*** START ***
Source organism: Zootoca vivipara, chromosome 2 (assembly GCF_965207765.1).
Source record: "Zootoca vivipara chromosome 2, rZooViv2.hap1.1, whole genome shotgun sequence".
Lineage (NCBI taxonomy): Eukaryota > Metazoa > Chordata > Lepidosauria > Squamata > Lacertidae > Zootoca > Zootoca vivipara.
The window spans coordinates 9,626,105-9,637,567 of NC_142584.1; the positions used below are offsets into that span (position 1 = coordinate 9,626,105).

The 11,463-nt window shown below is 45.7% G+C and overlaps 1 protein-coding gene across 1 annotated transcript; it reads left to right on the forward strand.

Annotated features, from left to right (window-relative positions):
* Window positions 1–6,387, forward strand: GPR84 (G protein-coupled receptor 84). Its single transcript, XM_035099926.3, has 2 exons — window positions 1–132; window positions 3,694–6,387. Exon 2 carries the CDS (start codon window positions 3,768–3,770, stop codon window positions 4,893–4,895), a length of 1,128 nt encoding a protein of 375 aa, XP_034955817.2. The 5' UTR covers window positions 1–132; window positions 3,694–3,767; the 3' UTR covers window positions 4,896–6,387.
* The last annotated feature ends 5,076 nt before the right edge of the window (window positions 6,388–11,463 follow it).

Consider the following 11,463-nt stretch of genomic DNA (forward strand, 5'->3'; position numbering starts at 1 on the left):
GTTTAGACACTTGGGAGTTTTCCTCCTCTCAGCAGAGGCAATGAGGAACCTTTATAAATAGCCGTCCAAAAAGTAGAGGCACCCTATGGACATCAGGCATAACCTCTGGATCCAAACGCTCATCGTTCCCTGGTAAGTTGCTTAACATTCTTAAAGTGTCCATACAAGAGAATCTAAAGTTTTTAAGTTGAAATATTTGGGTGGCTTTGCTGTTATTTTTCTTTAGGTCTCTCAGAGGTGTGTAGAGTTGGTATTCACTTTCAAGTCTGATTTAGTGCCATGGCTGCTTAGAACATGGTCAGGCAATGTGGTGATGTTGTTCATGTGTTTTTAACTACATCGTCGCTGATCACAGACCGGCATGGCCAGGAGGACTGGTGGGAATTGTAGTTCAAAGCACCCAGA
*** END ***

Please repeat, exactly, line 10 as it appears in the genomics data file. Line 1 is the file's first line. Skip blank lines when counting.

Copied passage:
GTTTAGACACTTGGGAGTTTTCCTCCTCTCAGCAGAGGCAATGAGGAACCTTTATAAATAGCCGTCCAAAAAGTAGAGGCACCCTATGGACATCAGGCATAACCTCTGGATCCAAACGCTCATCGTTCCCTGGTAAGTTGCTTAACATTCTTAAAGTGTCCATACAAGAGAATCTAAAGTTTTTAAGTTGAAATATTTGGGTGGCTTTGCTGTTATTTTTCTTTAGGTCTCTCAGAGGTGTGTAGAGTTGGTATTCACTTTCAAGTCTGATTTAGTGCCATGGCTGCTTAGAACATGGTCAGGCAATGTGGTGATGTTGTTCATGTGTTTTTAACTACATCGTCGCTGATCACAGACCGGCATGGCCAGGAGGACTGGTGGGAATTGTAGTTCAAAGCACCCAGA